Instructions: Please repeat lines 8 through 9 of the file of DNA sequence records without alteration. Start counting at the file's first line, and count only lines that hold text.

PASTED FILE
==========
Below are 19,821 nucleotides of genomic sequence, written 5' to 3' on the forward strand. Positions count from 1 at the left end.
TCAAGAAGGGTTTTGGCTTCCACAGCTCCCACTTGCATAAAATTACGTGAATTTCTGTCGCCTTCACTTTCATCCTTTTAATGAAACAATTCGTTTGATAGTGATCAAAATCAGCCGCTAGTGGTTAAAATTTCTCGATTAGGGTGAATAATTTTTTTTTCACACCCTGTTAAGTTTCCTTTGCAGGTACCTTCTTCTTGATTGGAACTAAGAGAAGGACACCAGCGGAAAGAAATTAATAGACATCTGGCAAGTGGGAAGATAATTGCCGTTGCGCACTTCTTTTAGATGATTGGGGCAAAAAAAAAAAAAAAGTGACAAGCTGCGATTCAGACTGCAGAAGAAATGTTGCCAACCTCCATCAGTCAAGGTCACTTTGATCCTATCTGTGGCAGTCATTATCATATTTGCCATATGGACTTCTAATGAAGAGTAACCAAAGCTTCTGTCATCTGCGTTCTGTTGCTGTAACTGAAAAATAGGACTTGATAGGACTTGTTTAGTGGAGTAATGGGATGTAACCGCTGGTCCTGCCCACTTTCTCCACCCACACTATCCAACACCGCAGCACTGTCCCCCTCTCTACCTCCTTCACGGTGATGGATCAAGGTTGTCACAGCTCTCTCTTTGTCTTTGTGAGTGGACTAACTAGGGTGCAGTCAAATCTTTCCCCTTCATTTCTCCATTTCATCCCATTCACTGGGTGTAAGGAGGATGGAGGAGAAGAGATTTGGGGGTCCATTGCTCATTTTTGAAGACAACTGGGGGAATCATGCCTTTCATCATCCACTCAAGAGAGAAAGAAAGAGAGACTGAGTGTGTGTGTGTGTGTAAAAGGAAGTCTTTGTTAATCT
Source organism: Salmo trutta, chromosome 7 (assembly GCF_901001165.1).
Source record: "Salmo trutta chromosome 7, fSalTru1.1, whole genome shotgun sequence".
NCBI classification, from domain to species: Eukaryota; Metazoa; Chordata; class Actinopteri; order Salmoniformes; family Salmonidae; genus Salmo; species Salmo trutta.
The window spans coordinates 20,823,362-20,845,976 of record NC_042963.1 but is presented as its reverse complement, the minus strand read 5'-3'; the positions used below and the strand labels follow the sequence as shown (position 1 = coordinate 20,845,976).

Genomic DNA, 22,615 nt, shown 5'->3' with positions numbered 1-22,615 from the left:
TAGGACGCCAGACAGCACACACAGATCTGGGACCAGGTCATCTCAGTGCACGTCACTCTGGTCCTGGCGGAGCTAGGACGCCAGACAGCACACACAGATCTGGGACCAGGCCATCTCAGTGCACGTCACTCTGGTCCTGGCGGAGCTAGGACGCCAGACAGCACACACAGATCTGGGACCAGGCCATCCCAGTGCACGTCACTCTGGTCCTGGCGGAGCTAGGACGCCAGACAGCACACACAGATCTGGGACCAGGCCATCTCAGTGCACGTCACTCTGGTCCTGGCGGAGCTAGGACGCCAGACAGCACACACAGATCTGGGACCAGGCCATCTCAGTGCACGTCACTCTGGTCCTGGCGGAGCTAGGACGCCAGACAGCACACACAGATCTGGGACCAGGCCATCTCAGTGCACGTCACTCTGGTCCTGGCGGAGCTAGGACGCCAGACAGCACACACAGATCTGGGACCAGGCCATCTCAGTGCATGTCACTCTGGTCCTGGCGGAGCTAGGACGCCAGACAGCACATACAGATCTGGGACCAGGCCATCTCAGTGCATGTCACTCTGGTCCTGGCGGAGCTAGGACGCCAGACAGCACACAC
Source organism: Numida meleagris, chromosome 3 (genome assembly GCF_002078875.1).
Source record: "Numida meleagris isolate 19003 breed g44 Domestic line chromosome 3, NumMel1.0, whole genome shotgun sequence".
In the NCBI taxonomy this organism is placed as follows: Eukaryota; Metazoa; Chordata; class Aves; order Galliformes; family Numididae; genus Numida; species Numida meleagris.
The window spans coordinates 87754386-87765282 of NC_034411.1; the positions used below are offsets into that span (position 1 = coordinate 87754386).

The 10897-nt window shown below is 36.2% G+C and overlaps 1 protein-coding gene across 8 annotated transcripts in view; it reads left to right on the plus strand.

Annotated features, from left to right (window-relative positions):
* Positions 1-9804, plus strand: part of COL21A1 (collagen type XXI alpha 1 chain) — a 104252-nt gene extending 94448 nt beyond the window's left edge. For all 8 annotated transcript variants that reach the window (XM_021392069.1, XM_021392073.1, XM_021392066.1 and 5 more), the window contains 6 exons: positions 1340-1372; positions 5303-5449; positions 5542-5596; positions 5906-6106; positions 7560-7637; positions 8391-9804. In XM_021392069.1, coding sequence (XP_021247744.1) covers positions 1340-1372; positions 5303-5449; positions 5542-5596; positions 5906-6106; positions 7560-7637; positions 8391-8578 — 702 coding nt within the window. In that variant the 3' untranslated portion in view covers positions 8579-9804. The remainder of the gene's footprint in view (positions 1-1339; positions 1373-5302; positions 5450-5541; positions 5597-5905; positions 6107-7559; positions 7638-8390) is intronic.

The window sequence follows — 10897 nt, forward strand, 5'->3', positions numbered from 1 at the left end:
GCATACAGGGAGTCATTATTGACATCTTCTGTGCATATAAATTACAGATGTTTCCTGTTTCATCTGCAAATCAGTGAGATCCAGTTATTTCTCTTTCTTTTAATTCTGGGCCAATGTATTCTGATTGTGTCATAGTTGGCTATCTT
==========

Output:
TAGGACGCCAGACAGCACACACAGATCTGGGACCAGGTCATCTCAGTGCACGTCACTCTGGTCCTGGCGGAGCTAGGACGCCAGACAGCACACACAGATCTGGGACCAGGCCATCTCAGTGCACGTCACTCTGGTCCTGGCGGAGCTAGGACGCCAGACAGCACACACAGATCTGGGACCAGGCCATCCCAGTGCACGTCACTCTGGTCCTGGCGGAGCTAGGACGCCAGACAGCACACACAGATCTGGGACCAGGCCATCTCAGTGCACGTCACTCTGGTCCTGGCGGAGCTAGGACGCCAGACAGCACACACAGATCTGGGACCAGGCCATCTCAGTGCACGTCACTCTGGTCCTGGCGGAGCTAGGACGCCAGACAGCACACACAGATCTGGGACCAGGCCATCTCAGTGCACGTCACTCTGGTCCTGGCGGAGCTAGGACGCCAGACAGCACACACAGATCTGGGACCAGGCCATCTCAGTGCATGTCACTCTGGTCCTGGCGGAGCTAGGACGCCAGACAGCACATACAGATCTGGGACCAGGCCATCTCAGTGCATGTCACTCTGGTCCTGGCGGAGCTAGGACGCCAGACAGCACACAC
Source organism: Numida meleagris, chromosome 3 (genome assembly GCF_002078875.1).